TJN Admin ■ Highlights of TJN’s 2016 Annual Report


Tax Justice Network’s (TJN) 2016 Annual Report and audited accounts are available to view here. More than any other year they record a year of extraordinary achievement and an significant moment of transition as John Christensen, TJN’s founding director, steps into a new research role and hands on the Chief Executive baton. In enthusiastically welcoming Alex Cobham to the role of Chief Executive, the Board and staff acknowledge an incredible legacy developed under John’s leadership; the development of the ABC of tax transparency, the key elements of the policy platform laid out during 2003-05 have moved from the utopian fringes to the centre of the global policy agenda: –

  • Automatic exchange of tax information has become the global standard in the fight against tax evasion, displacing its dysfunctional predecessor of information exchange ‘upon request’. More than 100 countries are now signed to exchange automatically from 2017 onwards.
  • Beneficial ownership transparency, through public registers, is also increasingly emerging as the new standard to combat tax evasion and a host of other corrupt activities. While many secrecy jurisdictions remain resistant, there are now powerful commitments from EU and EITI members, creating important global momentum.
  • Country-by-country reporting for multinationals is an original Tax Justice Network proposal to ensure full public accountability for the profit shifting that underpins tax avoidance, and for the jurisdictions that actively procure it. First put forward as an international accounting standard by Prof. Richard Murphy in collaboration with TJN country-by-country reporting has now become an OECD standard with global reach – leaving the crucial, final step of the data being made fully public.

Perhaps even more importantly, under John’s leadership TJN has played a role in shifting some of the most damaging narratives about tax – not least, the ideas that tax dodging is smart (rather than anti-social in the purest sense); that corruption is a problem of low-income countries alone (and not of financial centres or the secrecy services they sell); and that there can be more winners than losers from the race to the bottom on tax and financial regulation. – 3 – This ‘weather-changing’ role is the key to achieving systemic change: progress that goes beyond individual policy prescriptions, to a deeper shift in beliefs and assumptions that will in turn underpin more broadly progressive outcomes.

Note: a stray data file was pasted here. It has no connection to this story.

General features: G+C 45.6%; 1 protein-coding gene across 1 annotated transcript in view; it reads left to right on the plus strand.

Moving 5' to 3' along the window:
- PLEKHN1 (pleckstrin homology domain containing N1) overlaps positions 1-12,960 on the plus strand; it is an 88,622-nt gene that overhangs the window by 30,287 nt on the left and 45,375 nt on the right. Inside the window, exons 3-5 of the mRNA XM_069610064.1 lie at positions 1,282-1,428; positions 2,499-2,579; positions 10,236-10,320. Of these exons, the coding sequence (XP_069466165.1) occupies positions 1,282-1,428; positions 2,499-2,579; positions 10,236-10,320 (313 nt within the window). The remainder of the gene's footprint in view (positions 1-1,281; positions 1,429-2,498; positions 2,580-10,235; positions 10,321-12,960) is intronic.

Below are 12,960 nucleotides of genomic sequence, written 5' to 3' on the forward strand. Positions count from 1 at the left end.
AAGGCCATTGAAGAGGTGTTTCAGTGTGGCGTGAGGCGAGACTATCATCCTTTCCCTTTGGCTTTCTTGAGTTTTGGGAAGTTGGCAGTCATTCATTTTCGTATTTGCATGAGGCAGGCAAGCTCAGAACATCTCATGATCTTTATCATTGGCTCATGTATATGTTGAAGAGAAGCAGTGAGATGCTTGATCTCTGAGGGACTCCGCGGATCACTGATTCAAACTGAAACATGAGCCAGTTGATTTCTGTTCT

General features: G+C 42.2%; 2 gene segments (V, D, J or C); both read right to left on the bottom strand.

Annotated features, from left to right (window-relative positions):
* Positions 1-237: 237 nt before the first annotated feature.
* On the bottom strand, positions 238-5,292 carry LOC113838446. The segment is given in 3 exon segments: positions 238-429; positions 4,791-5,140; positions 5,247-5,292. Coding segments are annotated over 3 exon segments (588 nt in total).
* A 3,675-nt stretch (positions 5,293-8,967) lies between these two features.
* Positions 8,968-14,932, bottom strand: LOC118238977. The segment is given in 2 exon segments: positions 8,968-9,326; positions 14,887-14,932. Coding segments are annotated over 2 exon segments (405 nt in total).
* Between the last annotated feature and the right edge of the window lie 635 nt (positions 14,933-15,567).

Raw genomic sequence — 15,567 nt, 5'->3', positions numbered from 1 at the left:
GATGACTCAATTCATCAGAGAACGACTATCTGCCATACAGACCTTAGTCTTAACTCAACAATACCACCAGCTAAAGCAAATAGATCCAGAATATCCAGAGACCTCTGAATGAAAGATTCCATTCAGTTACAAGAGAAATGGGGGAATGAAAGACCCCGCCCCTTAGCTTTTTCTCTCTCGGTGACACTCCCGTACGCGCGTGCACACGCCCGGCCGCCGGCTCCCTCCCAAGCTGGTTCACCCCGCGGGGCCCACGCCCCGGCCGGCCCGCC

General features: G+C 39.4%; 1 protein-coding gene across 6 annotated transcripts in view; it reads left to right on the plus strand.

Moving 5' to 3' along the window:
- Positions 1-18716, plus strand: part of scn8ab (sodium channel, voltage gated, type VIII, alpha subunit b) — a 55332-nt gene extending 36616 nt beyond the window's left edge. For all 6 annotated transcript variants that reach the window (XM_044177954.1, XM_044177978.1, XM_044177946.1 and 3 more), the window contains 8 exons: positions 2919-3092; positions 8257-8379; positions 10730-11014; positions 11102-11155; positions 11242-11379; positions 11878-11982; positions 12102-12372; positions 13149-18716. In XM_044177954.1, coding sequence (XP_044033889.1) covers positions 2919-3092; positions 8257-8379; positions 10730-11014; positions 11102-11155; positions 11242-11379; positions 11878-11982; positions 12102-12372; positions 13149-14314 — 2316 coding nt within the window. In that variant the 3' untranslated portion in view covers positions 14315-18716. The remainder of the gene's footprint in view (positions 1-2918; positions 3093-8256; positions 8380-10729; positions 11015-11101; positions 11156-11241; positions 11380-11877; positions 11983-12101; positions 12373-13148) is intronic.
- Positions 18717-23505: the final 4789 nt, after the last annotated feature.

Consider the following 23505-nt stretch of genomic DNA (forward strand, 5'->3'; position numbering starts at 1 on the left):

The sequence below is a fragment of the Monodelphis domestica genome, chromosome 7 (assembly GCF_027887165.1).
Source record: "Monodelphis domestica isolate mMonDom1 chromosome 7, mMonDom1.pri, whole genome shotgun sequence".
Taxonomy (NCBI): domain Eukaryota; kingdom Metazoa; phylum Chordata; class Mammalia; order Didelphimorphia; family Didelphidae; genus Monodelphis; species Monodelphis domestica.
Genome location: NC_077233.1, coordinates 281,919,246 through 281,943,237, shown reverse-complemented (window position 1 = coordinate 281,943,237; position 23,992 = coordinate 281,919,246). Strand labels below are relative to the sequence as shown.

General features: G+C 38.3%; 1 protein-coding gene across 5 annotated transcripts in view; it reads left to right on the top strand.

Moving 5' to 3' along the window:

You can take a deeper dive into the report, but here our just a few important tipping points from 2016:

  • Justicia Impositiva: With our regular podcast and radio broadcast, the Taxcast, entering its fifth year, in July 2016 we launched a Spanish language equivalent, Justicia Impositiva, run by Marcelo Justo and Marta Nunes (formerly of the BBC and Foreign Office, respectively). Within six months, we were accepted by the Latin American Association for Educational Radio (ALER) to retransmit to 85 radio stations across Latin America with an estimated audience of one million listeners.
  • Stubbing out Big Tobacco: Tax Justice Network coordinated a global campaign of development and health groups against the tobacco companies’ key lobbying body, the International Tax and Investment Center (ITIC). Global media coverage of our campaign culminated in a decision by the other multinational company members to kick the tobacco companies out of ITIC.
  • Finance Uncovered successful moving out in its own: A crucial element of TJN’s approach has been to develop world-class training courses, and to invest in building and maintaining the resulting global network of journalists. This led to the creation of Finance Uncovered which at the end of 2016 became an independent investigative journalism organisation.

And finally,

Lord Joffe, 1932-2017 As this report was being prepared, we heard the sad news that Lord (Joel) Joffe had passed away. As well as famously having represented Nelson Mandela, Joel could count an extraordinary number of achievements in pushing for radical change in various settings. We at TJN are extremely grateful for the advice and support of Joel and the Joffe Trust over many years, which played a pivotal role in our development.


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